First of all, I just can't leave Gordon's claim that millionaires aren't rich alone. If you're making a million annually, I totally get that you probably don't feel rich. You probably work pretty damned hard for your money. And you can easily amass a million in annual expenses through a mortgage and tuition and clothes and transportation and a bunch of other things. And you probably work with other people who make at least as much as you do, making this sort of life seem like the norm.
|You are making more than everyone in the above graph.|
And this comment by Gordon is really rich:
Today, a well-invested $1 million might generate $50,000 in a combination of investment returns and interest income. That isn’t chump change, but it’s roughly equal to the 2010 median household income.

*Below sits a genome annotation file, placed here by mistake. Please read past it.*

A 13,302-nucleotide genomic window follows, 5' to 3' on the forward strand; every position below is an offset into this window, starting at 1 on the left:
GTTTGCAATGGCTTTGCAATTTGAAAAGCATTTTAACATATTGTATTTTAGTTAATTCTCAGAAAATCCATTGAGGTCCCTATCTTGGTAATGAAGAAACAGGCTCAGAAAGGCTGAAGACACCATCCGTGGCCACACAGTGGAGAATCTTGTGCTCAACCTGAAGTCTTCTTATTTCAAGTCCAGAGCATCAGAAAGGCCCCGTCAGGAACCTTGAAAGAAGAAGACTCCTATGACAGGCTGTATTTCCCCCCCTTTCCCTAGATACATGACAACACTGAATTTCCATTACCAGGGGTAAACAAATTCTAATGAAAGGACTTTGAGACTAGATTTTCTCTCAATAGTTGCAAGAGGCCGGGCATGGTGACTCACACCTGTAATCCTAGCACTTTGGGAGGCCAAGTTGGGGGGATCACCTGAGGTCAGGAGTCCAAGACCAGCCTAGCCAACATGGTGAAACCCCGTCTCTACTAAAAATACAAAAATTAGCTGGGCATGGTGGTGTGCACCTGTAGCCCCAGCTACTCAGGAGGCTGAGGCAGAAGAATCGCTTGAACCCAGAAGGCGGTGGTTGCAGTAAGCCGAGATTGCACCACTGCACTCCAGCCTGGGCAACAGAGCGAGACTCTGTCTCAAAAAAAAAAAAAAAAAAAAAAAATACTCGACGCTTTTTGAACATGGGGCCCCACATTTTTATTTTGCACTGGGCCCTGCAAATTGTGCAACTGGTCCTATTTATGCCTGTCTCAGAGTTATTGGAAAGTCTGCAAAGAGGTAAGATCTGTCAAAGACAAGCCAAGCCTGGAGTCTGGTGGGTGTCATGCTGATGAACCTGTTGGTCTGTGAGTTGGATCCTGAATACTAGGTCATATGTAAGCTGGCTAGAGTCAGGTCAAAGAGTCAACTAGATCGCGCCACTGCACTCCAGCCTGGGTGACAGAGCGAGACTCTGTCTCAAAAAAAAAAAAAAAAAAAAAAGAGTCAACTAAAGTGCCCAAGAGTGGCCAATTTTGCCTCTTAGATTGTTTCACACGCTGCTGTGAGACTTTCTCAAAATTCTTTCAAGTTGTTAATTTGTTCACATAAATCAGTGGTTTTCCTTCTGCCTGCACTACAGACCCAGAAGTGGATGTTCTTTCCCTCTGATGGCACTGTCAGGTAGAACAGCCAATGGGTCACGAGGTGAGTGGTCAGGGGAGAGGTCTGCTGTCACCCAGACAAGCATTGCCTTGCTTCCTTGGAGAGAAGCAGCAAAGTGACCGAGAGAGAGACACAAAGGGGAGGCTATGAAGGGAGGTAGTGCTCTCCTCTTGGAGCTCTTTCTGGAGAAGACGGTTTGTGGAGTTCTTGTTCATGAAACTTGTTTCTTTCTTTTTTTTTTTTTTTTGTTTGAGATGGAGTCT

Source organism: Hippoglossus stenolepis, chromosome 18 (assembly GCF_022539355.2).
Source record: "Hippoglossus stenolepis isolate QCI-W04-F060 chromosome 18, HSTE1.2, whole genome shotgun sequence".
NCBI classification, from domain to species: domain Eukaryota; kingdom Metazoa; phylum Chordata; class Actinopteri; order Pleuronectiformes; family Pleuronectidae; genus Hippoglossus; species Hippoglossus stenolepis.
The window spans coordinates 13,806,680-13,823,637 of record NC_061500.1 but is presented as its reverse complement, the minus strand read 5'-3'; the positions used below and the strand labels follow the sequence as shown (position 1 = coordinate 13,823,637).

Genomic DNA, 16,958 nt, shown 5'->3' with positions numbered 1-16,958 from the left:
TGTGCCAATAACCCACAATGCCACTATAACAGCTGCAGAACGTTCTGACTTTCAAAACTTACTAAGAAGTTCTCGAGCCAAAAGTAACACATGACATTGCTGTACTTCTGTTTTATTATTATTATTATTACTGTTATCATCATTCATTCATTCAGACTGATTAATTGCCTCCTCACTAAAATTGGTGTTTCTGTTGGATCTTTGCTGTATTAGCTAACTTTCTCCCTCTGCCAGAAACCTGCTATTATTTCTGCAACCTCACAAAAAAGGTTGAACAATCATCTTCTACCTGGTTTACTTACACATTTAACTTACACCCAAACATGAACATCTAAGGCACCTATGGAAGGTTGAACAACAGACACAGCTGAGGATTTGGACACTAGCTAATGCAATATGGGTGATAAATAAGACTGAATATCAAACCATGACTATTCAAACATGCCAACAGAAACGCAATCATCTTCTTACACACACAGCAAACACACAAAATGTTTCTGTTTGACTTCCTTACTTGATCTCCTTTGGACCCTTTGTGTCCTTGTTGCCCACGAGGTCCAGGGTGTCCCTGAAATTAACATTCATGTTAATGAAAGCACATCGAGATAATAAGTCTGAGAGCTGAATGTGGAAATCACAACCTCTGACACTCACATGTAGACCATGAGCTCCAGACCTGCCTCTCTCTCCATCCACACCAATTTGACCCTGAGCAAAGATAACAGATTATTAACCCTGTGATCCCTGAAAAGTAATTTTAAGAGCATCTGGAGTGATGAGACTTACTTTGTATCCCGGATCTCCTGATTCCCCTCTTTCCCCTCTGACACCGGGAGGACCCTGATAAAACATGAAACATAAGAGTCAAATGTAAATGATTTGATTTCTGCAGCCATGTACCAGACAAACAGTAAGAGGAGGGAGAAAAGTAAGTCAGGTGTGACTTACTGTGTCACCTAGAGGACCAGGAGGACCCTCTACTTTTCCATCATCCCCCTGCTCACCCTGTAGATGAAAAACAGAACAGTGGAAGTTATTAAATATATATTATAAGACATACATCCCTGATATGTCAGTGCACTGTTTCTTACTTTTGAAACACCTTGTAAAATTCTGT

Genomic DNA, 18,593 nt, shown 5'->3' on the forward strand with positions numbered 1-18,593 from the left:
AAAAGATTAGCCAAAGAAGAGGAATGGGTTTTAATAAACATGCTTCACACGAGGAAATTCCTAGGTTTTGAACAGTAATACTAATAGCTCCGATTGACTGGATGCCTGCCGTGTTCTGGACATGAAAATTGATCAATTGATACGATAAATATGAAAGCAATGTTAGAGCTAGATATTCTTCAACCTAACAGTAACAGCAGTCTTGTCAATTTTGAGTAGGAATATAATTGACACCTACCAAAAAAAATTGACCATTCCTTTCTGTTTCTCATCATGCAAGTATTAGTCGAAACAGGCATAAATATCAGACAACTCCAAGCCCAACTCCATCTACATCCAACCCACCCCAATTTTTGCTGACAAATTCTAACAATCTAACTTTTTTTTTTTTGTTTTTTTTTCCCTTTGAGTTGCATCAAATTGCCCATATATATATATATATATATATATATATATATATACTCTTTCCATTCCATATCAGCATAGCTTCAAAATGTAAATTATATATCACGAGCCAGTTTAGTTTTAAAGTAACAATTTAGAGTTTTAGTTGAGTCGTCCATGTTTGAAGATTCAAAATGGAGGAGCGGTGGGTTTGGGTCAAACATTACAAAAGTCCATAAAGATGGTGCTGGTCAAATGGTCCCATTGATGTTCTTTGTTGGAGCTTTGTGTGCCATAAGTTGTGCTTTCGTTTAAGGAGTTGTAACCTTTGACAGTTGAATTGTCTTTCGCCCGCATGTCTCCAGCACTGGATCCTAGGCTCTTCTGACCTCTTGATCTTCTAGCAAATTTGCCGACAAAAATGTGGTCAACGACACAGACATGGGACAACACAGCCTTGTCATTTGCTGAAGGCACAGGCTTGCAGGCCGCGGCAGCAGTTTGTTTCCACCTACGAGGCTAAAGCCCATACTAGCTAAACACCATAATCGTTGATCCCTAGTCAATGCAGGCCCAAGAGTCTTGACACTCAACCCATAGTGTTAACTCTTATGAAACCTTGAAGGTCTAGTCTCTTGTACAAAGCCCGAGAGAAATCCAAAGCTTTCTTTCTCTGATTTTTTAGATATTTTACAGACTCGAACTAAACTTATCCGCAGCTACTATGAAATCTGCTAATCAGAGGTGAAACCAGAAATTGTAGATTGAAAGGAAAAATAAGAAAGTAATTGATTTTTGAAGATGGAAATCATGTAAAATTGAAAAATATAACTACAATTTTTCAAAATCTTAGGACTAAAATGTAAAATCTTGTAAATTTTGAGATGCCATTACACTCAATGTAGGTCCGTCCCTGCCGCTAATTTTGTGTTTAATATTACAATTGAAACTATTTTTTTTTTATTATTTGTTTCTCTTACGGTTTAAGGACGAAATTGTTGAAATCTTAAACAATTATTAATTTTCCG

Okay, if you can earn the median household income without actually working, you just might be rich.
Oh, and I can't let this one pass, either:
Income can’t be used to predict political opinion. In 2008, for example, Obama won the votes of 60 percent of those with a family income under $50,000 and 52 percent of those earning more than than $200,000. McCain carried the middle class.I challenge anyone to look at the exit polls from 2010 and conclude that income doesn't predict political opinion. I also challenge Gordon to explain what he means by "middle class."
Update: Income distribution graph added above. Data from the U.S. Census Bureau.